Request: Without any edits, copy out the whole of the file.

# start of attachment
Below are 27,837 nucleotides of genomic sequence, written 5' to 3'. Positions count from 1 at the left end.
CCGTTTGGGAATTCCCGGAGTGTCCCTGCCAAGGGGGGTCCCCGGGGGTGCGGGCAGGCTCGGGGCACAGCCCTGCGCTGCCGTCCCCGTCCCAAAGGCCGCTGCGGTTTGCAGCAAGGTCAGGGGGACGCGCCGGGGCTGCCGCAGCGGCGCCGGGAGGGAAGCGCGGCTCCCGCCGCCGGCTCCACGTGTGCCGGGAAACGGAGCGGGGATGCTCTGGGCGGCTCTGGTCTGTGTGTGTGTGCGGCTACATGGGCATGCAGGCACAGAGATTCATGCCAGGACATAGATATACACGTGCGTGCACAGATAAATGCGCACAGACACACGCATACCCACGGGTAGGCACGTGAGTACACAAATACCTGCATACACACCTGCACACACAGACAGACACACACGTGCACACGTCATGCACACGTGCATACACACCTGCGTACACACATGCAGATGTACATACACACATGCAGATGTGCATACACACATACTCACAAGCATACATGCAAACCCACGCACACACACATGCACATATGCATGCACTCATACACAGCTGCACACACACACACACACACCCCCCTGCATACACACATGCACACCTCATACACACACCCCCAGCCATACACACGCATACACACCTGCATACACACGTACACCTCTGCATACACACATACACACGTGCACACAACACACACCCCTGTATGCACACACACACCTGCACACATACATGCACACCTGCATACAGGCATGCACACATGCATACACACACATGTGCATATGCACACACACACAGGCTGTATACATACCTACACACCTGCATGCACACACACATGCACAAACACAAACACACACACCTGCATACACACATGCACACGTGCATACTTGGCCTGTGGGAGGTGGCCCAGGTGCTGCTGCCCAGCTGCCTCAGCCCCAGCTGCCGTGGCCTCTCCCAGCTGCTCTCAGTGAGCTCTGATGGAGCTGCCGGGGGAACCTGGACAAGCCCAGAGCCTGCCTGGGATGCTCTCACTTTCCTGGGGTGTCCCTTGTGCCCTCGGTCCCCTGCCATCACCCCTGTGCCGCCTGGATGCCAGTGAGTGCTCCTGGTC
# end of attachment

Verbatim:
Below are 27,837 nucleotides of genomic sequence, written 5' to 3'. Positions count from 1 at the left end.
CCGTTTGGGAATTCCCGGAGTGTCCCTGCCAAGGGGGGTCCCCGGGGGTGCGGGCAGGCTCGGGGCACAGCCCTGCGCTGCCGTCCCCGTCCCAAAGGCCGCTGCGGTTTGCAGCAAGGTCAGGGGGACGCGCCGGGGCTGCCGCAGCGGCGCCGGGAGGGAAGCGCGGCTCCCGCCGCCGGCTCCACGTGTGCCGGGAAACGGAGCGGGGATGCTCTGGGCGGCTCTGGTCTGTGTGTGTGTGCGGCTACATGGGCATGCAGGCACAGAGATTCATGCCAGGACATAGATATACACGTGCGTGCACAGATAAATGCGCACAGACACACGCATACCCACGGGTAGGCACGTGAGTACACAAATACCTGCATACACACCTGCACACACAGACAGACACACACGTGCACACGTCATGCACACGTGCATACACACCTGCGTACACACATGCAGATGTACATACACACATGCAGATGTGCATACACACATACTCACAAGCATACATGCAAACCCACGCACACACACATGCACATATGCATGCACTCATACACAGCTGCACACACACACACACACACCCCCCTGCATACACACATGCACACCTCATACACACACCCCCAGCCATACACACGCATACACACCTGCATACACACGTACACCTCTGCATACACACATACACACGTGCACACAACACACACCCCTGTATGCACACACACACCTGCACACATACATGCACACCTGCATACAGGCATGCACACATGCATACACACACATGTGCATATGCACACACACACAGGCTGTATACATACCTACACACCTGCATGCACACACACATGCACAAACACAAACACACACACCTGCATACACACATGCACACGTGCATACTTGGCCTGTGGGAGGTGGCCCAGGTGCTGCTGCCCAGCTGCCTCAGCCCCAGCTGCCGTGGCCTCTCCCAGCTGCTCTCAGTGAGCTCTGATGGAGCTGCCGGGGGAACCTGGACAAGCCCAGAGCCTGCCTGGGATGCTCTCACTTTCCTGGGGTGTCCCTTGTGCCCTCGGTCCCCTGCCATCACCCCTGTGCCGCCTGGATGCCAGTGAGTGCTCCTGGTC